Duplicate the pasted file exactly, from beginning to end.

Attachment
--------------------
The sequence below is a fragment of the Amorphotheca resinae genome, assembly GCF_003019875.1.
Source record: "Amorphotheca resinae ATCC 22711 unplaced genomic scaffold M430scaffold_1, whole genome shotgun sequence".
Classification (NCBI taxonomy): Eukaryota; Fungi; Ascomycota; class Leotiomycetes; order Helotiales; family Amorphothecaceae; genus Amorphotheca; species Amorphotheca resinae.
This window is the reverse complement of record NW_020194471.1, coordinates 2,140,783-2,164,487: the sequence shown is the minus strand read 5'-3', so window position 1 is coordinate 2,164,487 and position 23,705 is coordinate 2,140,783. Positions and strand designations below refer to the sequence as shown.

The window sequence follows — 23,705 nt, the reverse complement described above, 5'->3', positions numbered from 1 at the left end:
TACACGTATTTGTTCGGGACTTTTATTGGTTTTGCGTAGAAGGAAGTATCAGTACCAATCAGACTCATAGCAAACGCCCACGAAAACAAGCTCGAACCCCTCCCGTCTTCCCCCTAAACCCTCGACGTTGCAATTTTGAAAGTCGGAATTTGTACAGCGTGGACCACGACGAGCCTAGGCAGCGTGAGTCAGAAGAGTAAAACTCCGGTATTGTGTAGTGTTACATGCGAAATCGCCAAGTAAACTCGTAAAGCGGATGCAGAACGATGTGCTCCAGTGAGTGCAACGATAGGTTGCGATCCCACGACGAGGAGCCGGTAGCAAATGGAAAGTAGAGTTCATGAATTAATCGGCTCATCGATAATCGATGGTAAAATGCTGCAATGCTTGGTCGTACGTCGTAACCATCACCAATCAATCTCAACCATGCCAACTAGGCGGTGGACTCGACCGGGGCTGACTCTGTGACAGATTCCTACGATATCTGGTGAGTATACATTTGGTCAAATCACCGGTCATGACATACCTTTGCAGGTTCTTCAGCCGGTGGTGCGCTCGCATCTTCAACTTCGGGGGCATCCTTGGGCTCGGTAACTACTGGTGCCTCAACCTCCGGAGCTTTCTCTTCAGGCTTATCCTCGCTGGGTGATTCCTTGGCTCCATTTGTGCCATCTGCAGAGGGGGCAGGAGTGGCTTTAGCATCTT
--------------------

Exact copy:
The sequence below is a fragment of the Amorphotheca resinae genome, assembly GCF_003019875.1.
Source record: "Amorphotheca resinae ATCC 22711 unplaced genomic scaffold M430scaffold_1, whole genome shotgun sequence".
Classification (NCBI taxonomy): Eukaryota; Fungi; Ascomycota; class Leotiomycetes; order Helotiales; family Amorphothecaceae; genus Amorphotheca; species Amorphotheca resinae.
This window is the reverse complement of record NW_020194471.1, coordinates 2,140,783-2,164,487: the sequence shown is the minus strand read 5'-3', so window position 1 is coordinate 2,164,487 and position 23,705 is coordinate 2,140,783. Positions and strand designations below refer to the sequence as shown.

The window sequence follows — 23,705 nt, the reverse complement described above, 5'->3', positions numbered from 1 at the left end:
TACACGTATTTGTTCGGGACTTTTATTGGTTTTGCGTAGAAGGAAGTATCAGTACCAATCAGACTCATAGCAAACGCCCACGAAAACAAGCTCGAACCCCTCCCGTCTTCCCCCTAAACCCTCGACGTTGCAATTTTGAAAGTCGGAATTTGTACAGCGTGGACCACGACGAGCCTAGGCAGCGTGAGTCAGAAGAGTAAAACTCCGGTATTGTGTAGTGTTACATGCGAAATCGCCAAGTAAACTCGTAAAGCGGATGCAGAACGATGTGCTCCAGTGAGTGCAACGATAGGTTGCGATCCCACGACGAGGAGCCGGTAGCAAATGGAAAGTAGAGTTCATGAATTAATCGGCTCATCGATAATCGATGGTAAAATGCTGCAATGCTTGGTCGTACGTCGTAACCATCACCAATCAATCTCAACCATGCCAACTAGGCGGTGGACTCGACCGGGGCTGACTCTGTGACAGATTCCTACGATATCTGGTGAGTATACATTTGGTCAAATCACCGGTCATGACATACCTTTGCAGGTTCTTCAGCCGGTGGTGCGCTCGCATCTTCAACTTCGGGGGCATCCTTGGGCTCGGTAACTACTGGTGCCTCAACCTCCGGAGCTTTCTCTTCAGGCTTATCCTCGCTGGGTGATTCCTTGGCTCCATTTGTGCCATCTGCAGAGGGGGCAGGAGTGGCTTTAGCATCTT